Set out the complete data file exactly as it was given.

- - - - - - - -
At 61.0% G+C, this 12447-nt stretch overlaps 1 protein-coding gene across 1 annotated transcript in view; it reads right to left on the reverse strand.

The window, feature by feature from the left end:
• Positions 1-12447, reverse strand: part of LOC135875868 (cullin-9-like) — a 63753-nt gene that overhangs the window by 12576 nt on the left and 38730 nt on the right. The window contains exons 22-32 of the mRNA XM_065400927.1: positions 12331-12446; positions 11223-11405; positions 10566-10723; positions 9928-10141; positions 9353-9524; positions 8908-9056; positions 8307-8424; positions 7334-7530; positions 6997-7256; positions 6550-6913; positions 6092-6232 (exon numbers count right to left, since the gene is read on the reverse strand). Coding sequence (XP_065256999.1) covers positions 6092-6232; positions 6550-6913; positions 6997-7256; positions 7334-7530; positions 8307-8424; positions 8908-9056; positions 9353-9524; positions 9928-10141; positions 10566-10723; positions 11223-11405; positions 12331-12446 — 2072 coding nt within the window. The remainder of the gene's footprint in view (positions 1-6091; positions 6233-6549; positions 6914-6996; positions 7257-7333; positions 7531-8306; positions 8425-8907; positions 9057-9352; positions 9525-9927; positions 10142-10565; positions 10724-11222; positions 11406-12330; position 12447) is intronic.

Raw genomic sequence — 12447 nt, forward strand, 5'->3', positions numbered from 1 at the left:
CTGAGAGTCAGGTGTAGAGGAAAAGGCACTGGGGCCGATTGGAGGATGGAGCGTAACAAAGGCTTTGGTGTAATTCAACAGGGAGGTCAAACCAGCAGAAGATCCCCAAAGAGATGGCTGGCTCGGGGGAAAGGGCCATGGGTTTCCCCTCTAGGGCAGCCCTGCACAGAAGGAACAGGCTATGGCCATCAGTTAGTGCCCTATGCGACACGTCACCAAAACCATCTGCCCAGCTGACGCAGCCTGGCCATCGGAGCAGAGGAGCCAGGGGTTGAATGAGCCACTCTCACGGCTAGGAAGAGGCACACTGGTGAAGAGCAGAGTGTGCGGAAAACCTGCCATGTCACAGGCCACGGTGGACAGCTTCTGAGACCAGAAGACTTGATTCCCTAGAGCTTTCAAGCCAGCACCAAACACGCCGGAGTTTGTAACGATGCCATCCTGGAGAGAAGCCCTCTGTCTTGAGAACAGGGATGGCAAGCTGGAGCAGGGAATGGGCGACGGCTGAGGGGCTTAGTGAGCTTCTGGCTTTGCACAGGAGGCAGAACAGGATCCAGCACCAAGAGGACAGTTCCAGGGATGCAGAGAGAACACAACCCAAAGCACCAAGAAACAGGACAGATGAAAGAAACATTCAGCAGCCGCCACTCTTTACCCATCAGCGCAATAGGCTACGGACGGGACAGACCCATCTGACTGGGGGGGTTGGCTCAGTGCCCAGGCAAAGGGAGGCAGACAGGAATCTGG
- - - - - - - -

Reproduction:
At 61.0% G+C, this 12447-nt stretch overlaps 1 protein-coding gene across 1 annotated transcript in view; it reads right to left on the reverse strand.

The window, feature by feature from the left end:
• Positions 1-12447, reverse strand: part of LOC135875868 (cullin-9-like) — a 63753-nt gene that overhangs the window by 12576 nt on the left and 38730 nt on the right. The window contains exons 22-32 of the mRNA XM_065400927.1: positions 12331-12446; positions 11223-11405; positions 10566-10723; positions 9928-10141; positions 9353-9524; positions 8908-9056; positions 8307-8424; positions 7334-7530; positions 6997-7256; positions 6550-6913; positions 6092-6232 (exon numbers count right to left, since the gene is read on the reverse strand). Coding sequence (XP_065256999.1) covers positions 6092-6232; positions 6550-6913; positions 6997-7256; positions 7334-7530; positions 8307-8424; positions 8908-9056; positions 9353-9524; positions 9928-10141; positions 10566-10723; positions 11223-11405; positions 12331-12446 — 2072 coding nt within the window. The remainder of the gene's footprint in view (positions 1-6091; positions 6233-6549; positions 6914-6996; positions 7257-7333; positions 7531-8306; positions 8425-8907; positions 9057-9352; positions 9525-9927; positions 10142-10565; positions 10724-11222; positions 11406-12330; position 12447) is intronic.

Raw genomic sequence — 12447 nt, forward strand, 5'->3', positions numbered from 1 at the left:
CTGAGAGTCAGGTGTAGAGGAAAAGGCACTGGGGCCGATTGGAGGATGGAGCGTAACAAAGGCTTTGGTGTAATTCAACAGGGAGGTCAAACCAGCAGAAGATCCCCAAAGAGATGGCTGGCTCGGGGGAAAGGGCCATGGGTTTCCCCTCTAGGGCAGCCCTGCACAGAAGGAACAGGCTATGGCCATCAGTTAGTGCCCTATGCGACACGTCACCAAAACCATCTGCCCAGCTGACGCAGCCTGGCCATCGGAGCAGAGGAGCCAGGGGTTGAATGAGCCACTCTCACGGCTAGGAAGAGGCACACTGGTGAAGAGCAGAGTGTGCGGAAAACCTGCCATGTCACAGGCCACGGTGGACAGCTTCTGAGACCAGAAGACTTGATTCCCTAGAGCTTTCAAGCCAGCACCAAACACGCCGGAGTTTGTAACGATGCCATCCTGGAGAGAAGCCCTCTGTCTTGAGAACAGGGATGGCAAGCTGGAGCAGGGAATGGGCGACGGCTGAGGGGCTTAGTGAGCTTCTGGCTTTGCACAGGAGGCAGAACAGGATCCAGCACCAAGAGGACAGTTCCAGGGATGCAGAGAGAACACAACCCAAAGCACCAAGAAACAGGACAGATGAAAGAAACATTCAGCAGCCGCCACTCTTTACCCATCAGCGCAATAGGCTACGGACGGGACAGACCCATCTGACTGGGGGGGTTGGCTCAGTGCCCAGGCAAAGGGAGGCAGACAGGAATCTGG